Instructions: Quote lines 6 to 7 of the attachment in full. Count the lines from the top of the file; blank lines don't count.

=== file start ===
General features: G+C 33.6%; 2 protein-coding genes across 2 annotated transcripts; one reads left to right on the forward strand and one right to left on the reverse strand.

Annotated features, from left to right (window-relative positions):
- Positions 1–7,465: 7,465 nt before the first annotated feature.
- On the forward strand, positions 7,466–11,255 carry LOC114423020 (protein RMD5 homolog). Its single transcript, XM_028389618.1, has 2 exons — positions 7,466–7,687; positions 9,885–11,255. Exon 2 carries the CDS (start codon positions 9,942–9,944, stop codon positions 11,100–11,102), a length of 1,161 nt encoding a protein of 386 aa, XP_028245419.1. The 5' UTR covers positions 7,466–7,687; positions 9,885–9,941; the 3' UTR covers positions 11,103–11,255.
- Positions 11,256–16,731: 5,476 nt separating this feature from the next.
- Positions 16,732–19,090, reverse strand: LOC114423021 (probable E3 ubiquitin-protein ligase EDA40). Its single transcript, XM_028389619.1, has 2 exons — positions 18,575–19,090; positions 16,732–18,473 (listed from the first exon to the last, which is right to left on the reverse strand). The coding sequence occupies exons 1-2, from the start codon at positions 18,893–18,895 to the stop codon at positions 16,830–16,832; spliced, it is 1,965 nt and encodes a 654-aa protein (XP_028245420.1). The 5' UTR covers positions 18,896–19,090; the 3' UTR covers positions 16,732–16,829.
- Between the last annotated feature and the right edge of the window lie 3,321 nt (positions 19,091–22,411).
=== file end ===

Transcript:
- Positions 16,732–19,090, reverse strand: LOC114423021 (probable E3 ubiquitin-protein ligase EDA40). Its single transcript, XM_028389619.1, has 2 exons — positions 18,575–19,090; positions 16,732–18,473 (listed from the first exon to the last, which is right to left on the reverse strand). The coding sequence occupies exons 1-2, from the start codon at positions 18,893–18,895 to the stop codon at positions 16,830–16,832; spliced, it is 1,965 nt and encodes a 654-aa protein (XP_028245420.1). The 5' UTR covers positions 18,896–19,090; the 3' UTR covers positions 16,732–16,829.
- Between the last annotated feature and the right edge of the window lie 3,321 nt (positions 19,091–22,411).